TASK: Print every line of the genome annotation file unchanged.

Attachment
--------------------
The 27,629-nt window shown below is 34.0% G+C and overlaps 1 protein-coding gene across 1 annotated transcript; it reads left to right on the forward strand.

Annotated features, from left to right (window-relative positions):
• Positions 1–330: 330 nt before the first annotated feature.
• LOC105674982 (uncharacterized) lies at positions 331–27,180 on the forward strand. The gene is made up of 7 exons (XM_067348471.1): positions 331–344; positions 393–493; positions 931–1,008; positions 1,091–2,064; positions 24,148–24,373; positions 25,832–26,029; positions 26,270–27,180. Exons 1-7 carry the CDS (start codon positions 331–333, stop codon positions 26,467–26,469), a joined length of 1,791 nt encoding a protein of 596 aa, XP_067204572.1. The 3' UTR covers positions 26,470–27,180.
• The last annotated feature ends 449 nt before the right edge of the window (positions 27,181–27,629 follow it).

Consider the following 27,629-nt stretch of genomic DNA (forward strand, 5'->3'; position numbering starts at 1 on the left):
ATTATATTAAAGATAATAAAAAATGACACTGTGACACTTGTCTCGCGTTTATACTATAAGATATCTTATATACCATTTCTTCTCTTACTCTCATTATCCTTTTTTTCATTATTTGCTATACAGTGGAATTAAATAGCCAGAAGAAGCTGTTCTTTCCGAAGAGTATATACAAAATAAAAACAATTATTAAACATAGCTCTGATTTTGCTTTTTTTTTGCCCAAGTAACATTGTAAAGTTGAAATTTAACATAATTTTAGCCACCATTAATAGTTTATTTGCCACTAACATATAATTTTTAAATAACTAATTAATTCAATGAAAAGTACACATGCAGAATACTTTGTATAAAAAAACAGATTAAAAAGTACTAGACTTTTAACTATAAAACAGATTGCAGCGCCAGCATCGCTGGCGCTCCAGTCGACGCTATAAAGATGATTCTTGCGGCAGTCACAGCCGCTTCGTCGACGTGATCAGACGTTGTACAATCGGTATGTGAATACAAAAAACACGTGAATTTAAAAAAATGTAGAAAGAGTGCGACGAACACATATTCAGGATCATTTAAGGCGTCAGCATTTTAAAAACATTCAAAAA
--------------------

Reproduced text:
The 27,629-nt window shown below is 34.0% G+C and overlaps 1 protein-coding gene across 1 annotated transcript; it reads left to right on the forward strand.

Annotated features, from left to right (window-relative positions):
• Positions 1–330: 330 nt before the first annotated feature.
• LOC105674982 (uncharacterized) lies at positions 331–27,180 on the forward strand. The gene is made up of 7 exons (XM_067348471.1): positions 331–344; positions 393–493; positions 931–1,008; positions 1,091–2,064; positions 24,148–24,373; positions 25,832–26,029; positions 26,270–27,180. Exons 1-7 carry the CDS (start codon positions 331–333, stop codon positions 26,467–26,469), a joined length of 1,791 nt encoding a protein of 596 aa, XP_067204572.1. The 3' UTR covers positions 26,470–27,180.
• The last annotated feature ends 449 nt before the right edge of the window (positions 27,181–27,629 follow it).

Consider the following 27,629-nt stretch of genomic DNA (forward strand, 5'->3'; position numbering starts at 1 on the left):
ATTATATTAAAGATAATAAAAAATGACACTGTGACACTTGTCTCGCGTTTATACTATAAGATATCTTATATACCATTTCTTCTCTTACTCTCATTATCCTTTTTTTCATTATTTGCTATACAGTGGAATTAAATAGCCAGAAGAAGCTGTTCTTTCCGAAGAGTATATACAAAATAAAAACAATTATTAAACATAGCTCTGATTTTGCTTTTTTTTTGCCCAAGTAACATTGTAAAGTTGAAATTTAACATAATTTTAGCCACCATTAATAGTTTATTTGCCACTAACATATAATTTTTAAATAACTAATTAATTCAATGAAAAGTACACATGCAGAATACTTTGTATAAAAAAACAGATTAAAAAGTACTAGACTTTTAACTATAAAACAGATTGCAGCGCCAGCATCGCTGGCGCTCCAGTCGACGCTATAAAGATGATTCTTGCGGCAGTCACAGCCGCTTCGTCGACGTGATCAGACGTTGTACAATCGGTATGTGAATACAAAAAACACGTGAATTTAAAAAAATGTAGAAAGAGTGCGACGAACACATATTCAGGATCATTTAAGGCGTCAGCATTTTAAAAACATTCAAAAA